Wal-Mart Stores Inc. said Friday that it will close 269 of its stores globally, including 154 in the U.S., as the company looks to reposition itself in a difficult retail climate. None of the closures is in Idaho.
The announcement follows Macy’s report last week that it will close 40 of its department stores, including one in Moscow, and cut 4,800 jobs.
Two days ago, Sears Holding Corp. said it was closing a number of Kmart stores across the country, including one in Pocatello in April.
The Wal-Mart closures include Sam’s Club locations and will affect 16,000 employees globally, about 10,000 of whom are in the U.S.
The Bentonville, Ark., company said more than 95 percent of the affected stores in the U.S. are within 10 miles of another of its stores, and it hopes employees can transfer.
The company said it would provide 60 days of pay if employees are unable to be transferred, and severance for those eligible.
“The decision to close stores is difficult and we care about the associates who will be impacted,” Wal-Mart Chief Executive Doug McMillon said in a statement. “We invested considerable time assessing our stores and clubs and don’t take this lightly.”
In the U.S., the company will shut all 102 Walmart Express locations – a pilot program started in 2011 to appeal to customers who wanted smaller-format stores. Wal-Mart will also close 23 Neighborhood Markets, 12 Supercenters, seven stores in Puerto Rico, six discount centers and four Sam’s Clubs.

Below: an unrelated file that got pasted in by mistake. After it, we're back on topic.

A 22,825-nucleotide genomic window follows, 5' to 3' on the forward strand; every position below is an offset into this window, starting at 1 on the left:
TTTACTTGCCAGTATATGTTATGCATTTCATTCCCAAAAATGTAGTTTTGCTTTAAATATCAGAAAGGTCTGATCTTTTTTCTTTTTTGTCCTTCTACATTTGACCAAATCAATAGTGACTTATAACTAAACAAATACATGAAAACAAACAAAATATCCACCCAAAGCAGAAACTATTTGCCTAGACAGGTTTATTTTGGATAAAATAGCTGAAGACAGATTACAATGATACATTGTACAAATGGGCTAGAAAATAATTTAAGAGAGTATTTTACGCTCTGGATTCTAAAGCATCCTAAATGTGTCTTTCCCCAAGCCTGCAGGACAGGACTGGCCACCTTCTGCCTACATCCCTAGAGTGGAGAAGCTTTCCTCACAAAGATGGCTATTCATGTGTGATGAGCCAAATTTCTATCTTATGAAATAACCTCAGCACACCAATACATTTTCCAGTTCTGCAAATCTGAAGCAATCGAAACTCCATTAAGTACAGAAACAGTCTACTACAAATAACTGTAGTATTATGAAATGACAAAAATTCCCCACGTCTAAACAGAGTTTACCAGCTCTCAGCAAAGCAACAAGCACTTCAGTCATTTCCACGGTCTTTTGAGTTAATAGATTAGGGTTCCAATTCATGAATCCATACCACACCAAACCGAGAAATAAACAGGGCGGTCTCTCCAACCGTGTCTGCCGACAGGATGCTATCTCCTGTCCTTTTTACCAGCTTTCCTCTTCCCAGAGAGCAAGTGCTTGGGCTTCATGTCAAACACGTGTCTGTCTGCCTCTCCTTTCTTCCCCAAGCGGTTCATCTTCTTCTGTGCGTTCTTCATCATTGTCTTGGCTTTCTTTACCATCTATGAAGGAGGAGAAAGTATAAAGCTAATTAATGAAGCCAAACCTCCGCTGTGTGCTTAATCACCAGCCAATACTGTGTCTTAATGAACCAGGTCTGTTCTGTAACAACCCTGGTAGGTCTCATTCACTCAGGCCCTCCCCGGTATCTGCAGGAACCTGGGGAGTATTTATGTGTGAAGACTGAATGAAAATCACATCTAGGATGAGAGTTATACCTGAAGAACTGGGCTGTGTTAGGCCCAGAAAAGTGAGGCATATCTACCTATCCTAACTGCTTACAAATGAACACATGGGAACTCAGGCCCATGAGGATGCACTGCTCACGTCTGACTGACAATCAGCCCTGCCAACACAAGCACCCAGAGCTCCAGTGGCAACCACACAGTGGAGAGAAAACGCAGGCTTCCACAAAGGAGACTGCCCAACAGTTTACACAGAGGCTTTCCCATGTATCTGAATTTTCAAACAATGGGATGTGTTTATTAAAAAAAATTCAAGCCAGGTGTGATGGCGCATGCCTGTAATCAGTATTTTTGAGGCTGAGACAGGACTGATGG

The retailer said it will focus more on e-commerce and expanding pick-up services for customers. Wal-Mart also said it would open 50 to 60 new Supercenters, 85 to 95 new Neighborhood Markets and seven to 10 new Sam’s Clubs across the U.S. in fiscal 2017.
Analysts said the store closures are a way for the retailer to capitalize on food sales and expand its “multi-channel” strategy by allowing pick-up for online and in-store purchases.
“We believe Wal-Mart’s announcement of store closings this morning is just a ‘pruning' of its voluminous network,” said Charlie O'Shea, Moody’s lead retail analyst, in a statement.
Worker advocates said they fear this could be the beginning of a slew of cuts.
“This sends a chilling message to the company’s hard-working employees that they could be next,” said Jess Levin, communications director for Making Change at Walmart, in a statement.
Making Change at Walmart is a coalition anchored by the United Food and Commercial Workers International Union that is pushing for better pay and benefits at the retailer.
Wal-Mart is just the latest chain to announce store closures after the retail industry struggled through the holiday season.
The Idaho Statesman contributed.